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BEDINGFIELD v. BEDINGFIELD.
18784.
MOBLEY, Justice.
Divorce. Before Judge Vaughn. DeKalb Superior Court. August 31, 1954.
Dorothy Chafin Bedingfield filed in DeKalb Superior Court, against her husband Leonard Aaron Bedingfield, a petition for divorce on the ground of cruel treatment. A jury trial having been waived, the court entered a judgment on June 4, 1954, granting a total divorce, and awarding $275 as permanent alimony and $100 as attorney's fees. The husband did not make a motion to modify or set aside the judgment within thirty days of the divorce, but filed a motion for new trial on July 12, 1954, which was subsequently amended. To an order denying the amended motion for new trial the husband excepted. A motion was made in the Supreme Court to dismiss the writ of error, on the ground that the husband had not complied with the laws of Georgia, in that he did not within the thirty days from the date of the decree file in the trial court a written petition setting forth good and sufficient grounds for the modification or setting aside of the decree. Held:
1. This court has construed Code 30-101, as amended by the act of 1946 (Ga. L. 1946, p. 90), to mean that, where a divorce is granted, the only mode of attacking that verdict or judgment is by a written motion to modify or set aside such verdict or judgment within 30 days, and that a motion for a new trial is not an available remedy to attack the verdict or judgment. Champion v. Champion, 207 Ga. 431 (61 S. E. 2d 822); Neal v. Neal, 209 Ga. 199 (71 S. E. 2d 229).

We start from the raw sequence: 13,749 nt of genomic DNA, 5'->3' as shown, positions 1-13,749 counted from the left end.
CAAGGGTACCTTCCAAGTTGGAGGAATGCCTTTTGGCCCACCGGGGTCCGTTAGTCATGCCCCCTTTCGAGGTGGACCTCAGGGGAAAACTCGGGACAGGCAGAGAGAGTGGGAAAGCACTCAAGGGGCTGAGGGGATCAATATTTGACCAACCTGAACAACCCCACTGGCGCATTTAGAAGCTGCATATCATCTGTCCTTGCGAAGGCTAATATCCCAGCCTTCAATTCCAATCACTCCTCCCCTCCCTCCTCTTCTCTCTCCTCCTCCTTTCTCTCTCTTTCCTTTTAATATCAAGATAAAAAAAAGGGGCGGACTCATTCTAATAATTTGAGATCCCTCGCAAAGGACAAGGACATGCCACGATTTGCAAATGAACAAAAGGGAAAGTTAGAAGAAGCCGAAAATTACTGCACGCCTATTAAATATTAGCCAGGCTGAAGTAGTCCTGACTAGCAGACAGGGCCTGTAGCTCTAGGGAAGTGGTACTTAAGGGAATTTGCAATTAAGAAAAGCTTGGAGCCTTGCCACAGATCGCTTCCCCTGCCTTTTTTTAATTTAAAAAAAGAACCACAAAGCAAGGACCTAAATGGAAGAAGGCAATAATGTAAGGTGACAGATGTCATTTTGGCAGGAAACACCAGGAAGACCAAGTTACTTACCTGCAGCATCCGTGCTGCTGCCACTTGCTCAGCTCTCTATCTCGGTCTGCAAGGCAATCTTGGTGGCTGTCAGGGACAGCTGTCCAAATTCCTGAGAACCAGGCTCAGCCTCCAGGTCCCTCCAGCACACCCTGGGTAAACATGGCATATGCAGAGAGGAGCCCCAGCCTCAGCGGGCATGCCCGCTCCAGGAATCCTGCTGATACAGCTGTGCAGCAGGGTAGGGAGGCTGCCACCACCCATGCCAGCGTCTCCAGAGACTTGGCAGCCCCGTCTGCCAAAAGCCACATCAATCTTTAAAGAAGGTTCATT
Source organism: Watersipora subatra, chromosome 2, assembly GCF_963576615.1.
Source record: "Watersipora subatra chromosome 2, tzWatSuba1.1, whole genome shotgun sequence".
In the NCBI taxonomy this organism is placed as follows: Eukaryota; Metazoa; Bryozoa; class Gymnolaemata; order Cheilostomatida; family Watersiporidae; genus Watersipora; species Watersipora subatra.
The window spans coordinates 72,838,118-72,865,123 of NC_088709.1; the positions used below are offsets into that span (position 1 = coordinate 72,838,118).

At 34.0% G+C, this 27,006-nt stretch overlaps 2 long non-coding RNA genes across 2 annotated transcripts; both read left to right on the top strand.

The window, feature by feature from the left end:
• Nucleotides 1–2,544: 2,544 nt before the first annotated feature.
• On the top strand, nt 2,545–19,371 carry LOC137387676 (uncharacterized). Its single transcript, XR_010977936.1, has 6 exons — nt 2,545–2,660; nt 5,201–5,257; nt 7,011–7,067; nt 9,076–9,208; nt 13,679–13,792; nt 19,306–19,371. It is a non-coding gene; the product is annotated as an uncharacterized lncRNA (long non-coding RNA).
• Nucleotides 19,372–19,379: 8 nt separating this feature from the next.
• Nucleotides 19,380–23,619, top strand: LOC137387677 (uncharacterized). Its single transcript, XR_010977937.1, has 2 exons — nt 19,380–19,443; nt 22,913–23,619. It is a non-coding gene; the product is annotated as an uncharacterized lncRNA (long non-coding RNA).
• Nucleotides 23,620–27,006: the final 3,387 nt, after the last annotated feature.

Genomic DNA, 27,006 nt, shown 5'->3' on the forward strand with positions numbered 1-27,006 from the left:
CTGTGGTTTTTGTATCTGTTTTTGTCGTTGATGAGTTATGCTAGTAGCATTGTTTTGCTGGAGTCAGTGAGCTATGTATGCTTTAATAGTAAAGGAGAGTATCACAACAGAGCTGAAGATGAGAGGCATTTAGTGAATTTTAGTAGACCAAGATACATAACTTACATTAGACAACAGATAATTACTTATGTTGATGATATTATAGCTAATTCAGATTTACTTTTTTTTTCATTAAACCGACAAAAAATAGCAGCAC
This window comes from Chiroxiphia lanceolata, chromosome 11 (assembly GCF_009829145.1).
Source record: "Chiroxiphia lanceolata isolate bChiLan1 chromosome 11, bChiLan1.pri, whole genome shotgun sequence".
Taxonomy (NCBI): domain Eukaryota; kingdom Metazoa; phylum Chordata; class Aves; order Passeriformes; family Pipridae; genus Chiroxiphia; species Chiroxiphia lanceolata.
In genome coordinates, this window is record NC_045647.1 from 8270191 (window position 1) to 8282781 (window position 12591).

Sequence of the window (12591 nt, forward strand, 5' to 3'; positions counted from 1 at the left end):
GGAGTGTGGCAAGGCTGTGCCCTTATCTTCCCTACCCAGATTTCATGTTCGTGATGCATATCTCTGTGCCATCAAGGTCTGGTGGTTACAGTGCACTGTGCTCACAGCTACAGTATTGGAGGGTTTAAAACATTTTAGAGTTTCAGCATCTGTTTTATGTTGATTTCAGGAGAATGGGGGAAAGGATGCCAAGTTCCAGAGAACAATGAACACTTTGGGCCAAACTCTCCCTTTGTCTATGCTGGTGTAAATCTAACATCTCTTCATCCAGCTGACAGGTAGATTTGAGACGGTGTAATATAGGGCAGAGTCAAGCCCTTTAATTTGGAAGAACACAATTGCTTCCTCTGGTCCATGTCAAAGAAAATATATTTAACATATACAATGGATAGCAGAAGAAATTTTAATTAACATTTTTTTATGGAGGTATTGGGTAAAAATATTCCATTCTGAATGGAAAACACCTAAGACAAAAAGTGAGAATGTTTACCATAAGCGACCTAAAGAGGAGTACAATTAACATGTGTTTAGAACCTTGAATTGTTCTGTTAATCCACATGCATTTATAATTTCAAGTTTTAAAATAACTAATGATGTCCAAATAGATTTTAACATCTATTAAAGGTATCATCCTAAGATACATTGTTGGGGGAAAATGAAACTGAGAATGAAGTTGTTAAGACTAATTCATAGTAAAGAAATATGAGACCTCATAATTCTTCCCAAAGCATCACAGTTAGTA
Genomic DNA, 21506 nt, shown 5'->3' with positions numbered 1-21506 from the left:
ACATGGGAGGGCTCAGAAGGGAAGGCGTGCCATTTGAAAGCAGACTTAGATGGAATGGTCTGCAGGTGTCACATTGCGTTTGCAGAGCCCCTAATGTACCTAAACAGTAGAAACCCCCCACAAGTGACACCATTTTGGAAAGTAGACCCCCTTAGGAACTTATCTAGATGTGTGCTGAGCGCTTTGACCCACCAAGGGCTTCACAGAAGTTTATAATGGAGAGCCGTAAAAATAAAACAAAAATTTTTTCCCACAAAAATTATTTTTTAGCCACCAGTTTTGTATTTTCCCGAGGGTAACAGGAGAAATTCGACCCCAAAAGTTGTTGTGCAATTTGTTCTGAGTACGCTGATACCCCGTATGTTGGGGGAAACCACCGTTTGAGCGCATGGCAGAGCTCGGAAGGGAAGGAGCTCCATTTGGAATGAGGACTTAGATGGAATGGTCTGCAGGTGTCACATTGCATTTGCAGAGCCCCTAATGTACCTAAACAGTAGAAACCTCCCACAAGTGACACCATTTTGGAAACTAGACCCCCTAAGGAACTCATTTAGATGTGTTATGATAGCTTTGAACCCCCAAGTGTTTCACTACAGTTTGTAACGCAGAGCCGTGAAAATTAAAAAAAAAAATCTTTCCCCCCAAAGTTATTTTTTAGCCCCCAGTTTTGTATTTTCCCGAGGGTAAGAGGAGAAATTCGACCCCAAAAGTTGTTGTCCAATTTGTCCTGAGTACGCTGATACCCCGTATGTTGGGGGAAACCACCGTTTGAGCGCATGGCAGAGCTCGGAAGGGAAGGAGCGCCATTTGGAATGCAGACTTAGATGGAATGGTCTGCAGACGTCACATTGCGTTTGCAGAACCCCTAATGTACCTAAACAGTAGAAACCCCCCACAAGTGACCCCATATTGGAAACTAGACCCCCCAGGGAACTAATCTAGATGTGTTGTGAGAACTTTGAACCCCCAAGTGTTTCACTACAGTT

2. Upon request to review and overrule Dugas v. Dugas, 201 Ga. 190 (2) (39 S. E. 2d 658), Huguley v. Huguley, 204 Ga. 692 (2) (51 S. E. 2d 445), and similar cases, holding that, where a divorce is granted, a petition to modify or set aside a verdict or judgment must be filed within thirty days as a prerequisite to any review in the Supreme Court, the rulings therein made are altered to as a correct statement of the law, and the request of the plaintiff in error that they be overruled is denied.
3. Since a motion for new trial was not an available remedy to obtain a review by the Supreme Court in the present case, where no petition was filed to modify or set aside the judgment granting a divorce, the trial court did not err in denying the amended motion for new trial.
Victor K. Meador, contra.
Charles W. Anderson, for plaintiff in error.
ARGUED NOVEMBER 9, 1954 -- DECIDED JANUARY 10, 1955 -- REHEARING DENIED FEBRUARY 14, 1955.
Saturday May 23 02:48 EDT


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